Injunctions will be issued against the commission of waste by the party in possession. Even if the tenant holds "without impeachment of waste," he may be enjoined from the commission of voluntary waste.

The leading case on this branch of the law is that of Vane vs. Lord Barnard, generally known as Lord Barnard's case, and reported in Precedents in Chancery,7 as follows:

"Lord Barnard was tenant for life without impeachment of waste; and this bill was brought against him by those in remainder for an injunction to stay his committing of waste; and by the proofs in the cause it appeared, that he had almost totally defaced the mansion house, by pulling down a great part and also going on entirely to ruin it; whereupon the court not only granted an injunction against him to stay his committing further waste, but also ordered a commission to issue six commissioners, whereof he to have notice and to appoint three on his part; or in default thereof, the six commissioners to be named ex parte, to take a view and make a report of the waste committed; and that he should be obliged to rebuild, and put it in the same plight and condition it was at the time of his entry thereon, and it was said that the like injunctions had frequently been granted in this court; and that the clauses of without impeachment of waste never were extended to allow the very destruction of the estate itself; but only to excuse from permissive waste, and therefore such a clause would not give leave to sell and cut down the trees which were the ornament or shelter of his houses, much less to destroy or demolish his house; and so it was ruled in my Lord Nottingham's time. 2 Chan. Cases, 32."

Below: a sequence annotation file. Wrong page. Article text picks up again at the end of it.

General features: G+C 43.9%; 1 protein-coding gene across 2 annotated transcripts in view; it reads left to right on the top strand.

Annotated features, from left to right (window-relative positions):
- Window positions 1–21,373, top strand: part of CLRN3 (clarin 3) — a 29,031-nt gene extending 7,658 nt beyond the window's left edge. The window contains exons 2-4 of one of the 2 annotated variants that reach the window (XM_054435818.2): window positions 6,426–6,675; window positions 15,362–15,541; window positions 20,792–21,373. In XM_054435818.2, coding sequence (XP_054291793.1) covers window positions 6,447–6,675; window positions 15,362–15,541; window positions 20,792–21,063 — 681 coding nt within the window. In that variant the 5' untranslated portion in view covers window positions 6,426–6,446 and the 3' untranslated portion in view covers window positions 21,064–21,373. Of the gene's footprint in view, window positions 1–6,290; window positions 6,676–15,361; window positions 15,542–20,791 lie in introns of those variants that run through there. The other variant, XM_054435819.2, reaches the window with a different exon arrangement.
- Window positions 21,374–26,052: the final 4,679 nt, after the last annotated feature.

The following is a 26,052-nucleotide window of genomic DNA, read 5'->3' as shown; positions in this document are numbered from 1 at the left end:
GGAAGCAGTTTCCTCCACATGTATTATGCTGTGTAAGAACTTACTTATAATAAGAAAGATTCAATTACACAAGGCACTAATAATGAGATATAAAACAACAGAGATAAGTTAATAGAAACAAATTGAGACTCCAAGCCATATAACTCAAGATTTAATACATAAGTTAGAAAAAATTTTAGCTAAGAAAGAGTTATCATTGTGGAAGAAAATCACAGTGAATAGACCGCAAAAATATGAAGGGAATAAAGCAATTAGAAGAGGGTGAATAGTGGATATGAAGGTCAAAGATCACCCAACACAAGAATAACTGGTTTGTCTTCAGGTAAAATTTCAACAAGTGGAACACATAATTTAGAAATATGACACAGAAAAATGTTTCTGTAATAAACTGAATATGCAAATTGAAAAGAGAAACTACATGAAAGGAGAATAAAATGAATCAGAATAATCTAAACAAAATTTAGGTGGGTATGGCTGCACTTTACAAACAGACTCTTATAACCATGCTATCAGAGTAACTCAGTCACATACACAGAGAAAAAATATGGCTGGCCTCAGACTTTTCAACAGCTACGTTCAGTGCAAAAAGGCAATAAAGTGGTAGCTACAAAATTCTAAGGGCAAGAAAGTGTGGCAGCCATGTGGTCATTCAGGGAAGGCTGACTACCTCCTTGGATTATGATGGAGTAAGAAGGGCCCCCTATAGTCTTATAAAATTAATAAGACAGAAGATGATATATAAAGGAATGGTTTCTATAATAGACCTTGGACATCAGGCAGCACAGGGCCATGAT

7 Precedents in Chancery, 454; also reported in 2 Vernon, 738.